Why understanding a group before joining is so important
Not everyone who joins a specific group falls under the descriptive category. In fact, I occasionally invite non-people of color to Black Girl Trekkin hikes. Some tag along excitedly, while others may shy away from the invitation. I love including people in spaces, but I make sure that the people I invite on hikes are respectful and take the time to learn about the group and the people who are in it.
I try to check my new messages and requests across all the social media accounts that I regularly manage for the groups and organizations I lead at least once a day. I watch as reaction emoji’s trickle in like the babbling brooks I love to post on my own Instagram stories. The majority of the time the messages are very positive. I’ll usually see polite questions about upcoming outdoor events and comments on how beautiful the images that I have shared from the hiking community. However, sometimes, I’ll get questions about whether people who identify as men can join the hikes that I lead for the Los Angeles chapter of the women’s group, Hiker Babes and I have to pause for a moment.
When I was offered one of (currently) three ambassador roles for the group I was told that, one, this was a women’s group, and that, two, this meant that we only allowed women into the Facebook group which is the main way all the members communicate with each other. Men were welcome to join if they were invited on the hike, but we were asked to communicate this with the group ahead of time and make it known that the hike would be co-ed.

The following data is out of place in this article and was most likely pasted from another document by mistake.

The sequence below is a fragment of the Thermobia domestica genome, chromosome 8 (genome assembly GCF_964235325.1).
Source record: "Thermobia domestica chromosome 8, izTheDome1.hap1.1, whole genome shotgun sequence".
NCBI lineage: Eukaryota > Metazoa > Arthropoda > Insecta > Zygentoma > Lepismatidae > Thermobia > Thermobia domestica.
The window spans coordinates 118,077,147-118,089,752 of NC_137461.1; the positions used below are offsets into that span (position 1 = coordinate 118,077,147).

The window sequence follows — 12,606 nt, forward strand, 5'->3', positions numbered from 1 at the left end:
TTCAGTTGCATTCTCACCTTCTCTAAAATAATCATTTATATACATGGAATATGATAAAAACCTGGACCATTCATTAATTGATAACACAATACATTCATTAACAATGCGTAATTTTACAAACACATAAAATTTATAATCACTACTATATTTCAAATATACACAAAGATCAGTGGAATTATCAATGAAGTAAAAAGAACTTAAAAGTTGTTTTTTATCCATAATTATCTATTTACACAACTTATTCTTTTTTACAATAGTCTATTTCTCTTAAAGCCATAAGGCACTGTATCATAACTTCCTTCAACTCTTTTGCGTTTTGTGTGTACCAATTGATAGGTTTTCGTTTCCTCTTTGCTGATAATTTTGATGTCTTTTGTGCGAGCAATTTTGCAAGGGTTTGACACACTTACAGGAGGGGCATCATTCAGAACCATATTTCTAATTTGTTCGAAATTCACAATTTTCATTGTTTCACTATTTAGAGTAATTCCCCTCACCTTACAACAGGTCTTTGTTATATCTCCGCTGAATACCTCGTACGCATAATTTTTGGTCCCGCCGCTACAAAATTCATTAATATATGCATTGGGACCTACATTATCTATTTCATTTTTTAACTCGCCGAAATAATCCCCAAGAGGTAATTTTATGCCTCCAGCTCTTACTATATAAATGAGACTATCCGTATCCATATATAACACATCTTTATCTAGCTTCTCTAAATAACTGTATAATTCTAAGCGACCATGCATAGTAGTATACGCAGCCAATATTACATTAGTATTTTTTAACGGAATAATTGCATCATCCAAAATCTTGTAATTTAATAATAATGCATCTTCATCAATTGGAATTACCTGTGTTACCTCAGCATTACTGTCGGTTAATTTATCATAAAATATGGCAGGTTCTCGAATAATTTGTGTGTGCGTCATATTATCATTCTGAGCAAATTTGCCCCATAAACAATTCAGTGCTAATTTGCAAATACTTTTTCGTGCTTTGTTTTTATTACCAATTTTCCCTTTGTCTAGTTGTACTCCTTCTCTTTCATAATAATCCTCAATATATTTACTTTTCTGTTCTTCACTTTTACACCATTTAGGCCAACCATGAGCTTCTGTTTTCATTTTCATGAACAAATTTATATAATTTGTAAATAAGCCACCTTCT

To be completely clear, Trans women are women and they are allowed in the group along with other cis women. I don’t play with that transphobic TERF bs. That was never a debate. What I did want to make sure was that only men we knew are invited on hikes and that they understood and respected the space that was set up for women.
As someone who hikes with anyone as long as they are cool, I felt weird not adding certain people into the group, but I wanted to respect the rules that were already established by its members. It wasn’t until I started experiencing some very odd and aggressive behavior myself from a small handful of people that I realized why having a space just for women was so important.
Rather than join the countless other public groups that welcome all genders, a few individuals have been a little more persistent in joining. I felt terribly responsible on one occasion when one gentleman joined one of our hikes and made nearly every single woman uncomfortable. I vowed to make sure I kept closer watch of who was being invited into our space designated for women.
There was a time once when my sister met another teen who had moved to our hometown in the middle of her senior year with her mother. They stayed in a motel right off of the freeway and never spoke about where they came from, why they moved, and they generally kept to themselves. Hints and rumors began circling around that the two women may have been running from something sinister, and I couldn’t imagine the possibility of having to run away from an abusive man in order to save your life. It made me think differently about safe spaces and how we can help and further protect women from harmful situations.
All I do ask, before you invite someone else into any group that you belong to, is that you make sure that person will be respectful of the other people in that space. You don’t want to invite someone over to a house party and they end up burning down the house, do you? I hope not. You should keep this in mind as well when you enter other spaces.